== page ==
Native vines

These ancient varieties of vines were believed to have vanished, as men neglected them and brambles took over the vineyards. They have been brought back to life and treated respectfully, as if they were precious archaeological items. The vines, which were discovered on some family estates (mainly in the Spilimbergo area), contributed to raising the interest of the press, experts, workers in the sector and simple wine lovers. After a long, pain-staking research, some old vines varieties were brought back to life. These include Piculìt Neri (possibly the grapes that the Romans made "vinum pucinum" from), Sciaglìn (probably of the family of "schiavoline" grapes), Forgiarìn (the name derives from Forgaria, a small town from which, in the past centuries, greatly requested vine pruners left to emigrate to Hungary and Rumania), Cividìn (the wine is

mentioned in documents from the XVII and XVIII century and was greatly appreciated during wedding banquets), Cjanòrie (from the town of Gemona) and Ucelùt (belonging to the group of so-called "uve uccelline" [bird grapes]).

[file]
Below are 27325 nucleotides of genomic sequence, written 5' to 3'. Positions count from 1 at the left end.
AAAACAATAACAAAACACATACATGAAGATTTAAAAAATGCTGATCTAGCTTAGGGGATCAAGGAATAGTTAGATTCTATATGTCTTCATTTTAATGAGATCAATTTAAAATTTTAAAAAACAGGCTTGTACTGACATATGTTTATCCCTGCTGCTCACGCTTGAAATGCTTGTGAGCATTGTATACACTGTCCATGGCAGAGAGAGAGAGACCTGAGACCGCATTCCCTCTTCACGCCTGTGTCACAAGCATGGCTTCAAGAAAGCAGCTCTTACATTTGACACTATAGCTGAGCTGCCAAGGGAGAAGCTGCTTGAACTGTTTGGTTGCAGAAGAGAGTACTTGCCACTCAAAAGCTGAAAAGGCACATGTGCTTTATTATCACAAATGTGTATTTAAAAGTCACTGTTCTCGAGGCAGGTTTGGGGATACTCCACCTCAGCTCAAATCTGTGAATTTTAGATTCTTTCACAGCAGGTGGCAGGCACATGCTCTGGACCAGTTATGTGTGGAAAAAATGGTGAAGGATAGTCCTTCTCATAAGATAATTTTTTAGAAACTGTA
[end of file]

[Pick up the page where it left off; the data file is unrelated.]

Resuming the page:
"How proud would Britain be to have our vines, our Refoschi, our Picoliti, our Cividini, our Ribuole? These great wines are as good as the most famous French wines, but ours will always be better thanks to our Picolito, as long as the French do not try to obtain some, having heard of its reputation. As they are always trying to achieve perfect wines, they might make it better and more famous than ours".

Excerpt from "Degli Scritti di Agricolture Arti e Commercio", written by Antonio Zanon, Udine, 1828